Charting A Course For Singapore's Future Economy

The CFE has crafted 7 strategies to secure Singapore's long-term prosperity, but we hope this year's Budget will provide assistance for more immediate challenges.

singapore future economy

Author: Joyce Tee, Managing Director and Group Head, DBS SME Banking

With Singapore facing challenges on multiple fronts, the recently released Committee on Future Economy (CFE) report has laid out a plan for Singapore's future economic direction as it navigates an uncertain road ahead.

As a person passionate about entrepreneurship, it was heartening to see that developing local enterprises was one of the seven core strategies highlighted by the committee.

Among other things, it wants to help high-growth enterprises grow through targeted assistance, by providing them access to networks, mentors, technology and financing. Furthermore, it seeks to encourage a range of private sector funding, including from banks, venture capital funds, and private equity funds to help Singapore-based businesses scale up. These are areas where financial institutions like DBS can play a part.

Beyond these measures, however, I believe that more can be done for our SMEs.

Grooming of Talent & Disruptive mindset

Firstly, we need to develop a pool of entrepreneurial talent with disruptive thinking that can help our local businesses grow into global champions.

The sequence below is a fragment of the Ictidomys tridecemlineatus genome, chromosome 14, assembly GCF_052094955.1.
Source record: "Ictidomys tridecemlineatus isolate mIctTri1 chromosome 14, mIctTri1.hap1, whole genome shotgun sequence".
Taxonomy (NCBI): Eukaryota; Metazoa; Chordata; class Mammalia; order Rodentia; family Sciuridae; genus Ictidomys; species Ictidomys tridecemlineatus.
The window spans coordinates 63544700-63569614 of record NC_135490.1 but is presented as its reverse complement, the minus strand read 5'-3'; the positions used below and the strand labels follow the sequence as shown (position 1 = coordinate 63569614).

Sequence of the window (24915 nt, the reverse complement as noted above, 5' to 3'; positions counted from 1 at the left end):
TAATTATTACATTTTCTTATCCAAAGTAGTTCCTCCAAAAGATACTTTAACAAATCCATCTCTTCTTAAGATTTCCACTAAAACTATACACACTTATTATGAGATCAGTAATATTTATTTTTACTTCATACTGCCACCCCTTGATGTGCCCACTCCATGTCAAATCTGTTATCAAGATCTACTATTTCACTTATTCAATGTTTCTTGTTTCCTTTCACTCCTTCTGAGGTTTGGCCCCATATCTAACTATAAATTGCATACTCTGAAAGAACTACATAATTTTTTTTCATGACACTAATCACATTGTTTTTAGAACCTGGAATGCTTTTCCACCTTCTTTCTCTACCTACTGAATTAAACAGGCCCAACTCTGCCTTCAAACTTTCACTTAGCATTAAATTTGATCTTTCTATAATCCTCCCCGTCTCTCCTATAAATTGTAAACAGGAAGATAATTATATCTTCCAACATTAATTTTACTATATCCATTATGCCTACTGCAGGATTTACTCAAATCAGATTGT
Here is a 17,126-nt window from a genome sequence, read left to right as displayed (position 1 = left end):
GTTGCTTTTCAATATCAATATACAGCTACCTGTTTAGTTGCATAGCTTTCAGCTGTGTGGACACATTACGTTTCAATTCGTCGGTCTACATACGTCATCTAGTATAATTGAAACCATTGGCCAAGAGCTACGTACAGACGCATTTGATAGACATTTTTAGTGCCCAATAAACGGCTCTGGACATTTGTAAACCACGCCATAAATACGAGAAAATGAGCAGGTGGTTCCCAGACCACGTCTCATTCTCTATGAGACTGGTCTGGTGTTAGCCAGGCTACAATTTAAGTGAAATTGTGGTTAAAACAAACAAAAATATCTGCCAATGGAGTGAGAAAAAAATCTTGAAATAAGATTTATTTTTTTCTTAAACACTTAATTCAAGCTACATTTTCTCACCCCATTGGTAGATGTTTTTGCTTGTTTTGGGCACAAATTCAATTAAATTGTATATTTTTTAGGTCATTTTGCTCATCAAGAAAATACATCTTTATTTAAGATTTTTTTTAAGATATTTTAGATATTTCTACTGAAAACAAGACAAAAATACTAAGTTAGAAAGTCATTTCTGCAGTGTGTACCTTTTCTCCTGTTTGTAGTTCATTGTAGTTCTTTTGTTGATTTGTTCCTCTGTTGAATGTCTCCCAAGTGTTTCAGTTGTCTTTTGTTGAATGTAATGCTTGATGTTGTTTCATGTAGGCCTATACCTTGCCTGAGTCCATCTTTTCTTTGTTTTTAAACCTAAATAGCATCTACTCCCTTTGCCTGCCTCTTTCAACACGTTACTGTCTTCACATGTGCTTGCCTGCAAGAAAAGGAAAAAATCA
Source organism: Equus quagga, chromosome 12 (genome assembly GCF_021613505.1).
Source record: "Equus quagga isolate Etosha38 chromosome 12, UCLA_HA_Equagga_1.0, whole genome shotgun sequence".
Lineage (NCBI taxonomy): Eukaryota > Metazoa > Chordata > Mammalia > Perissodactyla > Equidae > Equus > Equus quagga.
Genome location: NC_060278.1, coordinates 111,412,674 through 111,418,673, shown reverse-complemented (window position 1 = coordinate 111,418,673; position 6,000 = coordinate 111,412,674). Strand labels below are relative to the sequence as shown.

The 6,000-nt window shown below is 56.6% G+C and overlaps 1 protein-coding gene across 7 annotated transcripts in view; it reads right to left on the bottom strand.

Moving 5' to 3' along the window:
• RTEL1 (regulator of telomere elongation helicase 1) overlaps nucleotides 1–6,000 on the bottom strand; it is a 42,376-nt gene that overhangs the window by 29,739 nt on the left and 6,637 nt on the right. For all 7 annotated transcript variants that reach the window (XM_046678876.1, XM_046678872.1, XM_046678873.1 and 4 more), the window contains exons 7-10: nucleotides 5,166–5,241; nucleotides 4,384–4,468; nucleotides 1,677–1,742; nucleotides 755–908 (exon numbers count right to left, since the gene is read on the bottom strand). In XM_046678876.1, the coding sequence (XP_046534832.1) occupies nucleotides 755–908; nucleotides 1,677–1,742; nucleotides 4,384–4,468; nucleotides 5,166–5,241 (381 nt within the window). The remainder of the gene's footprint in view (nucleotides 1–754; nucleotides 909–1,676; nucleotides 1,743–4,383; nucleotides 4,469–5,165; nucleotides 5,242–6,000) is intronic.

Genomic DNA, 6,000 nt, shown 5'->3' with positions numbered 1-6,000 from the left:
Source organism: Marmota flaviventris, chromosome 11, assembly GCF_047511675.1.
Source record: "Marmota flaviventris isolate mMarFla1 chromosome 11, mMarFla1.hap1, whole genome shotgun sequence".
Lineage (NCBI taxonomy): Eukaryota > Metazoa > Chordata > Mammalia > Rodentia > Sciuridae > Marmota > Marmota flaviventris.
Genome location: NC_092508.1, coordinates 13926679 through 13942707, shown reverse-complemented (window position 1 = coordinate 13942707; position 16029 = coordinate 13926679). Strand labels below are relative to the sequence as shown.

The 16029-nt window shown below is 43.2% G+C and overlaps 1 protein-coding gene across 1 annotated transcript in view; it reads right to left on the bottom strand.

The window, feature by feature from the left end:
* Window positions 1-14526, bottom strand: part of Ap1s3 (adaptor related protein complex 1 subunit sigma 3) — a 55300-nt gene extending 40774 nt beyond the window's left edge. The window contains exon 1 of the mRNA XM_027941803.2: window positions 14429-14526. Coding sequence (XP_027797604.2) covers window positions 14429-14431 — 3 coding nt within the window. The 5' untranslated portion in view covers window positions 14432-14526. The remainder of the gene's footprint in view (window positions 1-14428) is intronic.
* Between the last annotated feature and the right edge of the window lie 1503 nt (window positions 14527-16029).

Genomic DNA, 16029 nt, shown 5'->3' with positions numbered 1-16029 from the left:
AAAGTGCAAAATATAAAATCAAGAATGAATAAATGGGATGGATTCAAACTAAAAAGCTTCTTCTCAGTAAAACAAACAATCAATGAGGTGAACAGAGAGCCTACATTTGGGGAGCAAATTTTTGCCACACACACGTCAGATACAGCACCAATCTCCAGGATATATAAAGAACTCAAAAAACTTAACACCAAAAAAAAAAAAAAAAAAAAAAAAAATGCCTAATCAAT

Ideally, this grooming of talent needs to happen at an early stage of their development. One way to do this is to develop a nation-wide programme for schools to send their students for internships at SMEs.

However, these cannot be run-of-the mill internships where students are used to carry out low-level tasks. Rather, they should be deployed more purposefully by assigning them a real business problem that they are tasked to solve.

Working in teams, they should be given access to resources such as tech developers to help them craft a feasible solution. Done this way, these young talents will have a taste of how the real business world works. More importantly, they will start developing an entrepreneurial mindset at a young age.

Exporting Solutions

SMEs also need to leverage on government agencies and multinational corporations to gain insights on what business opportunities are available globally. For them to grow, they need to know what the world needs in order to make products or develop exportable solutions that will be in demandin the international market place.

To that end, it is encouraging that the CFE is urging for greater collaboration to support local enterprises. Specifically, it wants the Government to create an environment where trade associations and chambers, unions, enterprises and individuals can work together. The committee also wants more tie-ups between enterprises, especially between smaller companies and larger ones.

Facilitating collaboration